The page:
Tag Archives: David Ryther

my musical weekend

In order to free up my weekend for personal things, I took on work towards the end of last week that ordinarily I would have dodged. Wednesday night on house electric, Thursday all day until midnight with the sound crew for a Disney/Pixar film, then Friday morning for a graduation, followed by house electric duties again in the evening.

Saturday morning I was pooped, but by early afternoon I was ready to go to a benefit party for Sarah’s quartet. Here‘s a link to their website, by the way.

The party was very nice, in a modest home in San Francisco. The quartet played excerpts from their repertoire, most notably from David Ryther’s transcription of Stravinsky’s Rite of Spring. Even in their opening number, a selection from Vilvaldi’s Four Seasons, it was astonishing how loud 4 acoustic instruments were in a small room. They played in the living room which wasn’t more than about 15′ by 15′ with a normal ceiling.

Hearing a string quartet in such intimate circumstances is one of the best musical experiences I’ve ever had. Saturday afternoon was not one of the best, mostly because excerpts do not allow each piece to develop as it should.

At 5 it was over and I had to run to my own concert. The Skyline Jazz Band’s concert was that evening. We had done a dress rehearsal in the theater Monday and one the last things I heard from my rhythm section mates was that we would do a sectional there at 5 on Saturday. No one seemed to care when I asked if the theater would be open to us then. As it happened, the jazz vocal group was already there and rehearsing so the sectional crumbled. The section is a little chaotic, with three drummers, two bass players and two guitar players.

In theory, charts are assigned so that only one of each plays at a time. It works well, as far as I can tell, with the other players, but my guitar partner doesn’t seem to get it. During rehearsal, throughout the semester, no one is bothered by both of us chunking along, but even one guitar in a big band is arguably too much. Gram is very young, and I am very non-confrontational so I haven’t played the heavy with him. I did complain some weeks ago to Zack, the director. He made some gentle efforts in class to make it all clear. I don’t know what, if anything, he said to Gram in private.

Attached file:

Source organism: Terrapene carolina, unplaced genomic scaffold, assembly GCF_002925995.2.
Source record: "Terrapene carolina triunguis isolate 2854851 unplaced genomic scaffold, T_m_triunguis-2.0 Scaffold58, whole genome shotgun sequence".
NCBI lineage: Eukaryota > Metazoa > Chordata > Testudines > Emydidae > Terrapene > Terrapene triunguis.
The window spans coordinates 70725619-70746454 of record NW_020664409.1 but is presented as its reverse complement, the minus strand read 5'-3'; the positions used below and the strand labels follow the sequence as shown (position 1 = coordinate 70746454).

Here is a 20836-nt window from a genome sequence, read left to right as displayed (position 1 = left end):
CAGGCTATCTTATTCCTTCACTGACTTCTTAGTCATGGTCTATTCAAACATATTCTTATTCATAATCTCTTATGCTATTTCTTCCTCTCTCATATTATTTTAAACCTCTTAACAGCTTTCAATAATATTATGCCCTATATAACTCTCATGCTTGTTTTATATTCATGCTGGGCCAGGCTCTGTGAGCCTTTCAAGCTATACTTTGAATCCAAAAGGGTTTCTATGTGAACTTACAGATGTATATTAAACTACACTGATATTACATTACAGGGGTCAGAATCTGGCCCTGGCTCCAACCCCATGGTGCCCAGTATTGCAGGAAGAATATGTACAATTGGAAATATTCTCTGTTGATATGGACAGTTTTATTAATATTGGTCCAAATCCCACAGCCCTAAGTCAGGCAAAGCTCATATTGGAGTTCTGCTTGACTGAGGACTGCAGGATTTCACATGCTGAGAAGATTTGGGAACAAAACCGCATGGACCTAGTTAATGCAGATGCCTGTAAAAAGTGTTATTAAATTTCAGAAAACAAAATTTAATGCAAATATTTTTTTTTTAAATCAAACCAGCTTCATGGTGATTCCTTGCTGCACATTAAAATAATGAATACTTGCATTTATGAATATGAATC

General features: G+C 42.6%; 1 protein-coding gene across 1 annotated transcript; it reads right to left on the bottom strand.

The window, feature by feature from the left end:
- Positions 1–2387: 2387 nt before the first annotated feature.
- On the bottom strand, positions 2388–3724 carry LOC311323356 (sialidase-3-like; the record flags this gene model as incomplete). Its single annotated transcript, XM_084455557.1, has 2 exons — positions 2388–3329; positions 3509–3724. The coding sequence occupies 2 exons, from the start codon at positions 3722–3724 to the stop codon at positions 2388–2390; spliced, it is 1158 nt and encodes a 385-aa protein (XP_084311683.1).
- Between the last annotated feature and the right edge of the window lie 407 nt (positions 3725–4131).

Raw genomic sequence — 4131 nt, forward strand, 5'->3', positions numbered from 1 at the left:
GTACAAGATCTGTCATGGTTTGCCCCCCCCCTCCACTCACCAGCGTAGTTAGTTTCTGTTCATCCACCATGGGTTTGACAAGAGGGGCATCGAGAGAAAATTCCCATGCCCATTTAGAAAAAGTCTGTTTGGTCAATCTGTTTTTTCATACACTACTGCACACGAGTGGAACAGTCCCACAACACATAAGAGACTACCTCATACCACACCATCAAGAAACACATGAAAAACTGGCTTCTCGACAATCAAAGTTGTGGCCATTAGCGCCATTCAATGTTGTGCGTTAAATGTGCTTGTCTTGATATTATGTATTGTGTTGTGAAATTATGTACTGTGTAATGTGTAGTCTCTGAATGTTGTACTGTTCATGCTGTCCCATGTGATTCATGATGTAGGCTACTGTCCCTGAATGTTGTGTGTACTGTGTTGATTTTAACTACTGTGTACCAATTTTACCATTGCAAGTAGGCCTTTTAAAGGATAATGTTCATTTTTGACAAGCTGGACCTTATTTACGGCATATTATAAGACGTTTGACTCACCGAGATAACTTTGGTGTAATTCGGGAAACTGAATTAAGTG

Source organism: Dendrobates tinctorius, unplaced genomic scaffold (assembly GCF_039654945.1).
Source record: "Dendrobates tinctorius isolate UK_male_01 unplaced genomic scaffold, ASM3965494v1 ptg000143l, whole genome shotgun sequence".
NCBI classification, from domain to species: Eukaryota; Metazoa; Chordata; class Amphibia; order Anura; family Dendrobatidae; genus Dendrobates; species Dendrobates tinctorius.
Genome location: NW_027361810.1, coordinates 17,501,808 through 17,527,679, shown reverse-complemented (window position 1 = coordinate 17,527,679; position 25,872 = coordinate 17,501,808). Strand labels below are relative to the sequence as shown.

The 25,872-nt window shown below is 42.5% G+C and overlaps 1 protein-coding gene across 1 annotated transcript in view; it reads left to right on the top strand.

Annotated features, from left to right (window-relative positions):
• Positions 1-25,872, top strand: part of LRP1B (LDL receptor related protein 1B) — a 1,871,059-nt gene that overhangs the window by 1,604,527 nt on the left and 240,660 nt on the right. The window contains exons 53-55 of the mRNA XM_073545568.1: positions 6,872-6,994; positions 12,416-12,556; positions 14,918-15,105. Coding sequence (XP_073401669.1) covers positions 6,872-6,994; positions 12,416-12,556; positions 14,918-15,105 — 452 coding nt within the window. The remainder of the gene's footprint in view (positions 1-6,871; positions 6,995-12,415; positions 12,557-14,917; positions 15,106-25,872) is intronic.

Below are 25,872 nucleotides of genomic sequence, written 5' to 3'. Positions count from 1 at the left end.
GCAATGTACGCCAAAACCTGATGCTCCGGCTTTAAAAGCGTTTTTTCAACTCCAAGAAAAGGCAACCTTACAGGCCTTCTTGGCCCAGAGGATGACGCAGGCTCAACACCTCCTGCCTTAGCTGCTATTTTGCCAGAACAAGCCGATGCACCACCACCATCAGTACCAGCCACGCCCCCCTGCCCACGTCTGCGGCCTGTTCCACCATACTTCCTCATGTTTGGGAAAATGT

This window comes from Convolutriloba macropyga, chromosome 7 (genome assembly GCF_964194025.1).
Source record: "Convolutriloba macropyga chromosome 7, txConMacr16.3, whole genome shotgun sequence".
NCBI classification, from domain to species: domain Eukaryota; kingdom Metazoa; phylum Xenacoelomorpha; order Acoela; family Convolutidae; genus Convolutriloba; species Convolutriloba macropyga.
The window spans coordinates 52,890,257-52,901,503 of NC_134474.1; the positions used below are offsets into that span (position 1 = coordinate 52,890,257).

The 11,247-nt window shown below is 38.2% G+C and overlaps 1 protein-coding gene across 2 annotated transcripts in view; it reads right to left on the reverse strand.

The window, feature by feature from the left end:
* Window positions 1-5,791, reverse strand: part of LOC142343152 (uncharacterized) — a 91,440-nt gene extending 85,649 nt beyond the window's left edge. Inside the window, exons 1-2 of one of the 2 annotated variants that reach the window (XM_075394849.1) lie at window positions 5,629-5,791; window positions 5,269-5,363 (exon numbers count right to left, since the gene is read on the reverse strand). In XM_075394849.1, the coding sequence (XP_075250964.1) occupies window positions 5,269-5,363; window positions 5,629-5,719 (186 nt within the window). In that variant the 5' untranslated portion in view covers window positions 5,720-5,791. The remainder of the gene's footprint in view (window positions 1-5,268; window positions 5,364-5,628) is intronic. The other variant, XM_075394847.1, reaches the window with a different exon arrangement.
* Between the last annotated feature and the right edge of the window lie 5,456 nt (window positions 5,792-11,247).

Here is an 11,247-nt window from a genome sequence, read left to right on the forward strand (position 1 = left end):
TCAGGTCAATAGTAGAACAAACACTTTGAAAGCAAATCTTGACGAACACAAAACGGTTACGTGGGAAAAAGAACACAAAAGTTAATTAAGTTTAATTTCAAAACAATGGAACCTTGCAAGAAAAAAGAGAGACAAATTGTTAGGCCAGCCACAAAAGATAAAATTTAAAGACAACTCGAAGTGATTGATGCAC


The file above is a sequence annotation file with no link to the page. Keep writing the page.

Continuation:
None of it made any impression. Gram just kept playing on every chart! During one that I had been assigned to, in the middle of the concert, Zack came over and indicated (I thought) to Gram that he should stop. Nope.

Oh, well. Zack announced during the concert that Gram is going on to study jazz guitar at SFS State in the fall. I wish him the best, but I’m not going to miss him in the section.

Sunday was Doghouse Blues in Drytown. Steve had graciously smoothed the way for me to have a lesson with Allen Frank. Allen is a good player but not formally educated in music so he’s not a very good teacher. It was mostly do this, try this. Hard to assimilate under the conditions. He’s also the owner of the club so he was a little distracted by some necessities of getting the club ready for a Sunday afternoon crowd. He did let me sit in with the band for three numbers later in front of a nice crowd at the club. Thanks, Allen!